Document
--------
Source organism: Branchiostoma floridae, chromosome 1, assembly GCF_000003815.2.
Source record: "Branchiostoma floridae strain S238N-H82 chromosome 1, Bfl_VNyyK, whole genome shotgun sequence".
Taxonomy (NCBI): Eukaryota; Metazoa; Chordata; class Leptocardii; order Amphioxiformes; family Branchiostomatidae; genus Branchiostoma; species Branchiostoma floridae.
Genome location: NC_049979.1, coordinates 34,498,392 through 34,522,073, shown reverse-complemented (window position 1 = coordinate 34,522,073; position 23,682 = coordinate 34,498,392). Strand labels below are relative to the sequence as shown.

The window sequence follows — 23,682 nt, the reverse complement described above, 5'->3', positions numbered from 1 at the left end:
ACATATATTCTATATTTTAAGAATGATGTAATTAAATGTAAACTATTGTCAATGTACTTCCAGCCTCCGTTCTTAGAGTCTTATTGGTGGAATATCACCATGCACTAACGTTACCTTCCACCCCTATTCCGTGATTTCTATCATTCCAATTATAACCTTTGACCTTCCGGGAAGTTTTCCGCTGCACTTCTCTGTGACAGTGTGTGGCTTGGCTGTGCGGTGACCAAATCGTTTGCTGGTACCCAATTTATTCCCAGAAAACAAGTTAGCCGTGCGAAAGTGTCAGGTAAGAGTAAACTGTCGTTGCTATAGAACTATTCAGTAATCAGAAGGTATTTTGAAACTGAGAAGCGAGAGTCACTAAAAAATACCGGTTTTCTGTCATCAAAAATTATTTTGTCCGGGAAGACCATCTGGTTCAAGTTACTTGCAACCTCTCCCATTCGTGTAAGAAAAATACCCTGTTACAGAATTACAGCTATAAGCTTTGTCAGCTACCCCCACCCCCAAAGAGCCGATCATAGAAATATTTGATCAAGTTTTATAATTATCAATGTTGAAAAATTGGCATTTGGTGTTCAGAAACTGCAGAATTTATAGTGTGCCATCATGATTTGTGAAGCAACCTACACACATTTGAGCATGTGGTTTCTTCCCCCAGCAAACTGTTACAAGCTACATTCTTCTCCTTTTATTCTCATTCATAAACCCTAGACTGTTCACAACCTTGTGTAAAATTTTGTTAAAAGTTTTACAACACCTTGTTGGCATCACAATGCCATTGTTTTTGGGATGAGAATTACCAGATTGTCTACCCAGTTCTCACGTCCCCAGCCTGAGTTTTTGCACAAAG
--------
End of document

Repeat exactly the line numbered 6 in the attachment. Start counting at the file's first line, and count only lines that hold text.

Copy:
ACATATATTCTATATTTTAAGAATGATGTAATTAAATGTAAACTATTGTCAATGTACTTCCAGCCTCCGTTCTTAGAGTCTTATTGGTGGAATATCACCATGCACTAACGTTACCTTCCACCCCTATTCCGTGATTTCTATCATTCCAATTATAACCTTTGACCTTCCGGGAAGTTTTCCGCTGCACTTCTCTGTGACAGTGTGTGGCTTGGCTGTGCGGTGACCAAATCGTTTGCTGGTACCCAATTTATTCCCAGAAAACAAGTTAGCCGTGCGAAAGTGTCAGGTAAGAGTAAACTGTCGTTGCTATAGAACTATTCAGTAATCAGAAGGTATTTTGAAACTGAGAAGCGAGAGTCACTAAAAAATACCGGTTTTCTGTCATCAAAAATTATTTTGTCCGGGAAGACCATCTGGTTCAAGTTACTTGCAACCTCTCCCATTCGTGTAAGAAAAATACCCTGTTACAGAATTACAGCTATAAGCTTTGTCAGCTACCCCCACCCCCAAAGAGCCGATCATAGAAATATTTGATCAAGTTTTATAATTATCAATGTTGAAAAATTGGCATTTGGTGTTCAGAAACTGCAGAATTTATAGTGTGCCATCATGATTTGTGAAGCAACCTACACACATTTGAGCATGTGGTTTCTTCCCCCAGCAAACTGTTACAAGCTACATTCTTCTCCTTTTATTCTCATTCATAAACCCTAGACTGTTCACAACCTTGTGTAAAATTTTGTTAAAAGTTTTACAACACCTTGTTGGCATCACAATGCCATTGTTTTTGGGATGAGAATTACCAGATTGTCTACCCAGTTCTCACGTCCCCAGCCTGAGTTTTTGCACAAAG